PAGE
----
Appeals court rejects Trump administration's request to dismiss Democrats' emoluments lawsuit

A federal appeals court rejected a Department of Justice (DOJ) request to dismiss a lawsuit filed by Democratic lawmakers accusing President TrumpDonald TrumpMajority of Americans in new poll say it would be bad for the country if Trump ran in 2024 ,800 bottle of whiskey given to Pompeo by Japan is missing Liz Cheney says her father is 'deeply troubled' about the state of the Republican Party MORE of violating the Constitution’s Emoluments Clause.

The United States Court of Appeals for the District of Columbia Circuit ruled the administration did not show “a clear and indisputable right to dismissal of the complaint,” but did open the door to allow the DOJ to make a request for appeal again.


The panel said District Judge Emmet Sullivan was wrong in denying a previous motion to allow the appeals court to review his prior rulings, saying that the lawsuit can advance and told the judge to reconsider.

“The district court did not adequately address whether — given the separation of powers issues present in a lawsuit brought by members of the Legislative Branch against the President of the United States— resolving the legal questions and/or postponing discovery would be preferable, or whether discovery is even necessary (or more limited discovery would suffice) to establish whether there is an entitlement to declaratory and injunctive relief of the type sought by plaintiffs,” the circuit court wrote in its ruling.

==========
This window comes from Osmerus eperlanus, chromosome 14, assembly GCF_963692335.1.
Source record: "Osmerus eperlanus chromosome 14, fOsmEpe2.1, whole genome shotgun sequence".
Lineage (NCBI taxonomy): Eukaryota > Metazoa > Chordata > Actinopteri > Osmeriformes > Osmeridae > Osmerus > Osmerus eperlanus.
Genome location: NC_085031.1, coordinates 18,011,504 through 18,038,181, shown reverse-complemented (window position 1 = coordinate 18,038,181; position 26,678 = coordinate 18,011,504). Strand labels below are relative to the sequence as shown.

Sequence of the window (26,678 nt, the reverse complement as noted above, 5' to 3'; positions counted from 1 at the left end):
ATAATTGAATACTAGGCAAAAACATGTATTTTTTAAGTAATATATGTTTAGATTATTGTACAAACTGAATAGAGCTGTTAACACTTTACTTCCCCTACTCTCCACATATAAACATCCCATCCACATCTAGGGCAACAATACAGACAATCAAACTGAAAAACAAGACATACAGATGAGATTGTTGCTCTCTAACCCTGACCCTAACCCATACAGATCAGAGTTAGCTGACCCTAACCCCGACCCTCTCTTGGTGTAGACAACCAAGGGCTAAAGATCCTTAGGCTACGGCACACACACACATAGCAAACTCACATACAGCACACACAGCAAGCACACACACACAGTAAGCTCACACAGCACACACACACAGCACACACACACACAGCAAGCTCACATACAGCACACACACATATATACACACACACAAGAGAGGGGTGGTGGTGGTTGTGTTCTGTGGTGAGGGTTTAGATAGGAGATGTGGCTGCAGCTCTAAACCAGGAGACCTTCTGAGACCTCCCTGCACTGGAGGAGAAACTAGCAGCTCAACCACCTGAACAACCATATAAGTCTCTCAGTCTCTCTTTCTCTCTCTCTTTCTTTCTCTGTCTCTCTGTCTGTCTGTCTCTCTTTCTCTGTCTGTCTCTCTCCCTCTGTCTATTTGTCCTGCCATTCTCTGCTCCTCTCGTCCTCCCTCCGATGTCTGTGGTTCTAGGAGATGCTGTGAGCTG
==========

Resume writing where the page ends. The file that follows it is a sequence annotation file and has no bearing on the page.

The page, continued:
Following the ruling, Sullivan declared he was halting discovery in the lawsuit, barring further collection of information for the case while he reconsiders whether to allow the appeals court to review his past rulings. 

The DOJ first asked the appeals court to dismiss the lawsuit earlier this month, saying Democrats’ claims rest “on a host of novel and flawed constitutional premises” that would “entail intrusive discovery into the President’s personal financial affairs on account of his federal office.” The administration also maintains that the lawmakers don’t have the authority to sue the president.

Democrats claim that the lawsuit, which focuses on allegations that the president continues to profit from his private businesses’ operations in foreign countries while he is in office, would not interfere with the president’s ability to carry out his duties.

The president has come out swinging during his tenure against efforts by lawmakers and others to obtain information regarding his personal businesses and finances, twice suing, in his personal capacity, House Democrats to try to block congressional subpoenas for his records from private financial institutions. 

The 4th U.S. Circuit Court of Appeals handed the president a win earlier this month in a different emoluments case filed by Maryland and the District of Columbia, ruling that they did not have the standing to sue the president.

Judge Paul Niemeyer ruled that claims that government officials are staying at Trump's Washington, D.C., hotel to benefit the president and not because of other factors “requires speculation” and are “simply too attenuated.” 

Jacqueline Thomsen contributed.